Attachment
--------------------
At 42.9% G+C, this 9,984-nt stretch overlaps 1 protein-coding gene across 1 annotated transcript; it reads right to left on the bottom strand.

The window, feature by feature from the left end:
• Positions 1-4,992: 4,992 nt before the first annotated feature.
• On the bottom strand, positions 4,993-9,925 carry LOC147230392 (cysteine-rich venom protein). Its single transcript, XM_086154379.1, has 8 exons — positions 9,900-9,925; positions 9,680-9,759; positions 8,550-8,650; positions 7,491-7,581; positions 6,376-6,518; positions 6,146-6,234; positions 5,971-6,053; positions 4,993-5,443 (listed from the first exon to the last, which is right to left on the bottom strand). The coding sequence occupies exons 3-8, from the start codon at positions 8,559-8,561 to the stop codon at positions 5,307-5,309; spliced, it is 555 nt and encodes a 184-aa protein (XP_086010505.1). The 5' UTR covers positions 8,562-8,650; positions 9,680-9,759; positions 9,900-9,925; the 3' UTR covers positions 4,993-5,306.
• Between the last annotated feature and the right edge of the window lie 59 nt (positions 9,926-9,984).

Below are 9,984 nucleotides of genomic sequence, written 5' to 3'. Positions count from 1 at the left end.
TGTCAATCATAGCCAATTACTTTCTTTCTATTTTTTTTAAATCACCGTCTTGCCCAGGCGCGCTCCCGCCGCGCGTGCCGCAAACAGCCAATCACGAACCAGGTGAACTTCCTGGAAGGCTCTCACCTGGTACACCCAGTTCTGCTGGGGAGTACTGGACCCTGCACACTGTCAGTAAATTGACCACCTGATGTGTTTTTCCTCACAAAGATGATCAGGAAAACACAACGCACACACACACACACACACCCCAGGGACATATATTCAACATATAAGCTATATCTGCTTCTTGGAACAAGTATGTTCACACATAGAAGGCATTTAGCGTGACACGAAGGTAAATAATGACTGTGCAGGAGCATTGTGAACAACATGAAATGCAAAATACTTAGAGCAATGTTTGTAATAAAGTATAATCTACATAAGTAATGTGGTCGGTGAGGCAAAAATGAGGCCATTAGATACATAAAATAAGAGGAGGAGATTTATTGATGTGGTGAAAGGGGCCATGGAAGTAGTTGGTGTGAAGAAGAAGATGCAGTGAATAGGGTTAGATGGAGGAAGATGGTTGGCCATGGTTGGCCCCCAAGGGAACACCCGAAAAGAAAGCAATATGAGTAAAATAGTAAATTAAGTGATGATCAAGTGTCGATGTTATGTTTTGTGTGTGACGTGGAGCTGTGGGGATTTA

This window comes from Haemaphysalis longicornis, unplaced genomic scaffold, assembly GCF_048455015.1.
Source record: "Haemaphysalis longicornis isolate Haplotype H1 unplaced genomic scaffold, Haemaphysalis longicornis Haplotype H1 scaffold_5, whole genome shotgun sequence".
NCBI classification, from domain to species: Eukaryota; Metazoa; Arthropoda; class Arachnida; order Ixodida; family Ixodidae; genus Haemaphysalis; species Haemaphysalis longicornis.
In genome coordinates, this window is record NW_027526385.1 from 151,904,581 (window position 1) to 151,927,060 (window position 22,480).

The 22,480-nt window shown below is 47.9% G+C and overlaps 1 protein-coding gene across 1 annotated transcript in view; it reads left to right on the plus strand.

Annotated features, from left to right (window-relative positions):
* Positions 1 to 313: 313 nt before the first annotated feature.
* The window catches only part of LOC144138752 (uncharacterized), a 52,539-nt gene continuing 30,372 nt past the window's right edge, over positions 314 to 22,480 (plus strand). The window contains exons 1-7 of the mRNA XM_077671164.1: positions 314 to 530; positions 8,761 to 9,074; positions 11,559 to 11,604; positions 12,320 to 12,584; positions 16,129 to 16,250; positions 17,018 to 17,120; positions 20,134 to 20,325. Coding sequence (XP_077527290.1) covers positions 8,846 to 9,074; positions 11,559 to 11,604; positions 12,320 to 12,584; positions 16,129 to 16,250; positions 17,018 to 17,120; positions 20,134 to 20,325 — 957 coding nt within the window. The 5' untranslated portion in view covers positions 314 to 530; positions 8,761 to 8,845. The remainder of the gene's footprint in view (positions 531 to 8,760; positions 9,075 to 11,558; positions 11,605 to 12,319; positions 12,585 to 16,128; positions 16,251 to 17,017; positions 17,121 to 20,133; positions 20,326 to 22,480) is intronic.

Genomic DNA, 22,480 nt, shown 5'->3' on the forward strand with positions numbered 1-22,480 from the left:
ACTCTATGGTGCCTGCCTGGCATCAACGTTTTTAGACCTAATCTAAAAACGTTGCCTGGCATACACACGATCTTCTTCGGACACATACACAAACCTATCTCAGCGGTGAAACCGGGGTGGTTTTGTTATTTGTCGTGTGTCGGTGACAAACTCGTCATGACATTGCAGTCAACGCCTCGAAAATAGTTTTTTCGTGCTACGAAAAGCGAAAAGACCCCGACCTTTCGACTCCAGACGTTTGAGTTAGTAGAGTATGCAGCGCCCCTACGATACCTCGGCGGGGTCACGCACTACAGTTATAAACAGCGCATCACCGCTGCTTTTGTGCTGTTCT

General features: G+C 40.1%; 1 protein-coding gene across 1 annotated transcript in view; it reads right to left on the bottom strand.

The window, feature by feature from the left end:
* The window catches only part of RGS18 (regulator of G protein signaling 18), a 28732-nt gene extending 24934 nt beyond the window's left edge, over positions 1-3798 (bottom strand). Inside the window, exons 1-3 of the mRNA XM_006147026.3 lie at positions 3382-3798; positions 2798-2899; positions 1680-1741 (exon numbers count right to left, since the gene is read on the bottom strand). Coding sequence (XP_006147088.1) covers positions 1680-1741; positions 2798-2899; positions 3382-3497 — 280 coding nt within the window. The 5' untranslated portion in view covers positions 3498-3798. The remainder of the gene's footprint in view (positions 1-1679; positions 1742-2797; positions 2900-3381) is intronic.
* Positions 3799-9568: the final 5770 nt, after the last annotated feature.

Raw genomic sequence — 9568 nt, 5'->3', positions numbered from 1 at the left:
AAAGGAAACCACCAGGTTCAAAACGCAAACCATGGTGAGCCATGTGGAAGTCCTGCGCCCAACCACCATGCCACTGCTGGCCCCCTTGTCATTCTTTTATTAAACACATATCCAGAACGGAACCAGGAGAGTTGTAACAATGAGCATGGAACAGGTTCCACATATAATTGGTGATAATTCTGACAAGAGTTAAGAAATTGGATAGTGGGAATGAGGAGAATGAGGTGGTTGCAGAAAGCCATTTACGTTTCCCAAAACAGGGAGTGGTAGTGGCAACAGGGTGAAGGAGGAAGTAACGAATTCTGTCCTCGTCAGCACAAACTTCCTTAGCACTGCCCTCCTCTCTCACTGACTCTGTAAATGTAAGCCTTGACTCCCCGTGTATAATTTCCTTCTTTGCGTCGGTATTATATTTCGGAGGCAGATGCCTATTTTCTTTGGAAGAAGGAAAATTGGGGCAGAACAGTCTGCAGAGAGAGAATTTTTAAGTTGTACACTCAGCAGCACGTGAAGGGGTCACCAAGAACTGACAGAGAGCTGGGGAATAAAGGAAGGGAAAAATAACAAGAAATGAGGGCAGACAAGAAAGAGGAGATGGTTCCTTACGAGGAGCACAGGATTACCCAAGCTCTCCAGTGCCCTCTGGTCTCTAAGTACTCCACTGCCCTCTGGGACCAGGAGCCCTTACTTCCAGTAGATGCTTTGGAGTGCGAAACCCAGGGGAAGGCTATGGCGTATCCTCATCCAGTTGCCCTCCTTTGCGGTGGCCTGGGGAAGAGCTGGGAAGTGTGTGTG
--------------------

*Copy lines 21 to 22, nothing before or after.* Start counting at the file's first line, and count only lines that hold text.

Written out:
* Positions 3799-9568: the final 5770 nt, after the last annotated feature.

Raw genomic sequence — 9568 nt, 5'->3', positions numbered from 1 at the left: